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Lament Poem by Sylvia Plath


sylvia-plath-poems

Lament  Poem by Sylvia Plath



Lament


A Villanelle
The sting of bees took away my father
who walked in a swarming shroud of wings
and scorned the tick of the falling weather.

Lightning licked in a yellow lather
but missed the mark with snaking fangs:
the sting of bees too away my father.

Trouncing the sea like a ragin bather,
he rode the flood in a pride of prongs
and scorned the tick of the falling weather.

A scowl of sun struck down my mother,
tolling her grave with golden gongs,
but the sting of bees took away my father.

He counted the guns of god a bother,
laughed at the ambush of angels' tongues,
and scorned the tick of the falling weather.

O ransack the four winds and find another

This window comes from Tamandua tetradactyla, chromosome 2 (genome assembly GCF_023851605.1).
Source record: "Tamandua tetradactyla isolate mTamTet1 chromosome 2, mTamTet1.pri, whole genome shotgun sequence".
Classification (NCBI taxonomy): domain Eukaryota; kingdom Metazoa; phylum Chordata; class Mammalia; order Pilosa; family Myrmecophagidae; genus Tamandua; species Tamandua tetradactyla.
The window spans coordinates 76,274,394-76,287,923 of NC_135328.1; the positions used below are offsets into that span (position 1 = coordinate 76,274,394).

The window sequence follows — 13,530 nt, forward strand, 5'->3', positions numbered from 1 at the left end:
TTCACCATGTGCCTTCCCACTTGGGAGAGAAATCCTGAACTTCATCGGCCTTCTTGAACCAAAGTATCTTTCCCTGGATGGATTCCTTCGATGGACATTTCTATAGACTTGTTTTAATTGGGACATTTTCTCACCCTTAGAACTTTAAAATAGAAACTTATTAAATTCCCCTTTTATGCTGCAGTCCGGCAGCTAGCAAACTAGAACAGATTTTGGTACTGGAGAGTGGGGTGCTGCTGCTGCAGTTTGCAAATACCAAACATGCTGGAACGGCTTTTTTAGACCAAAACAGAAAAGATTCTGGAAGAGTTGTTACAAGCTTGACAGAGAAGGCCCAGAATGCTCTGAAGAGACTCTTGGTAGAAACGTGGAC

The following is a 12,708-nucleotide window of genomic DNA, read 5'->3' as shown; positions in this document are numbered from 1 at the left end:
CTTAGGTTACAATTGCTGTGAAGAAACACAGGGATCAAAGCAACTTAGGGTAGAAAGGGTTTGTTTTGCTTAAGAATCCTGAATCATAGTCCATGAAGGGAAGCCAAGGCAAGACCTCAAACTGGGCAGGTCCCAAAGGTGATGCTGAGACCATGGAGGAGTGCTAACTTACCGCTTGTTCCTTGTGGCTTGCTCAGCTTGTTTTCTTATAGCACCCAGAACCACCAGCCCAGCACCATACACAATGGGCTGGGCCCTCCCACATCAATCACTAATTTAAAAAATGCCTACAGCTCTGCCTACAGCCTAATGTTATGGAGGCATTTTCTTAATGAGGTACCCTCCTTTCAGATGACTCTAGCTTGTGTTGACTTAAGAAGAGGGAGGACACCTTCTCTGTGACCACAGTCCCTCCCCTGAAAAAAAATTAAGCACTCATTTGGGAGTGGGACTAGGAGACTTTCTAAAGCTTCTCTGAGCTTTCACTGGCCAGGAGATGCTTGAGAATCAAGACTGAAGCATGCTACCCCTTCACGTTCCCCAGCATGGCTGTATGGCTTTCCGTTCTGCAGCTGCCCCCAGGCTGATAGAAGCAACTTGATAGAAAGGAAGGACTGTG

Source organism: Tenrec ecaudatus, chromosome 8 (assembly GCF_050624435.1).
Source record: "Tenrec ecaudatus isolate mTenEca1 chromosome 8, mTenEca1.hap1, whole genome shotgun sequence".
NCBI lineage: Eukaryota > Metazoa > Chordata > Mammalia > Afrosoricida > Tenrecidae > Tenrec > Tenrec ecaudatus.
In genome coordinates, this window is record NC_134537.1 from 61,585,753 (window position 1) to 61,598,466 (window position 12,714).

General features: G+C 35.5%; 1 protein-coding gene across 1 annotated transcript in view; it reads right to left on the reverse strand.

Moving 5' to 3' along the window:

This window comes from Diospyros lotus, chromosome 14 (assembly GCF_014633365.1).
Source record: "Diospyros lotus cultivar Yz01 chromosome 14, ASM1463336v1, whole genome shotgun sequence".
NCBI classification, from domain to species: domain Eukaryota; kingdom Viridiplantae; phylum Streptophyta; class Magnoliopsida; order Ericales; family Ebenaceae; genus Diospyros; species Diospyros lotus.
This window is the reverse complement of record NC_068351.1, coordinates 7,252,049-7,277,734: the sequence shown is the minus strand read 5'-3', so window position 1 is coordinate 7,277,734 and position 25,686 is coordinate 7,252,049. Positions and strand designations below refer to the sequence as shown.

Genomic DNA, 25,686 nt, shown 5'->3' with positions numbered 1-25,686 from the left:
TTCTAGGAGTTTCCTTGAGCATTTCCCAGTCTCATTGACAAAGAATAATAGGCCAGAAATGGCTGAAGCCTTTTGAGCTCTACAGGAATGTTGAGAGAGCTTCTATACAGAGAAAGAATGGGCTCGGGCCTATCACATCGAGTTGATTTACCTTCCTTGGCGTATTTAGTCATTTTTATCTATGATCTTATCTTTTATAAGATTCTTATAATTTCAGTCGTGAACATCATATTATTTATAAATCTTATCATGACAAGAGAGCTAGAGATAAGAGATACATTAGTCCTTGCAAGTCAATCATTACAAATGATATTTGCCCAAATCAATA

man who can mangle the grin of kings:
the sting of bees took away my father
who scorned the tick of the falling weather.
***

Back to  Sylvia Plath Poems

Thank you for visitingLament Poem by Sylvia Plath. We hope you have enjoyed the poetry. You may visit other Sylvia Plath poems here:
Vanity Fair
Winter Landscape, with Rooks
Black Pine Tree in an Orange Light
Narcissi
Cinderella
The Applicant poem by Syvia Plath
An Appearance
Sleep in the Mojave Desert
The Everlasting Monday
Childless Woman

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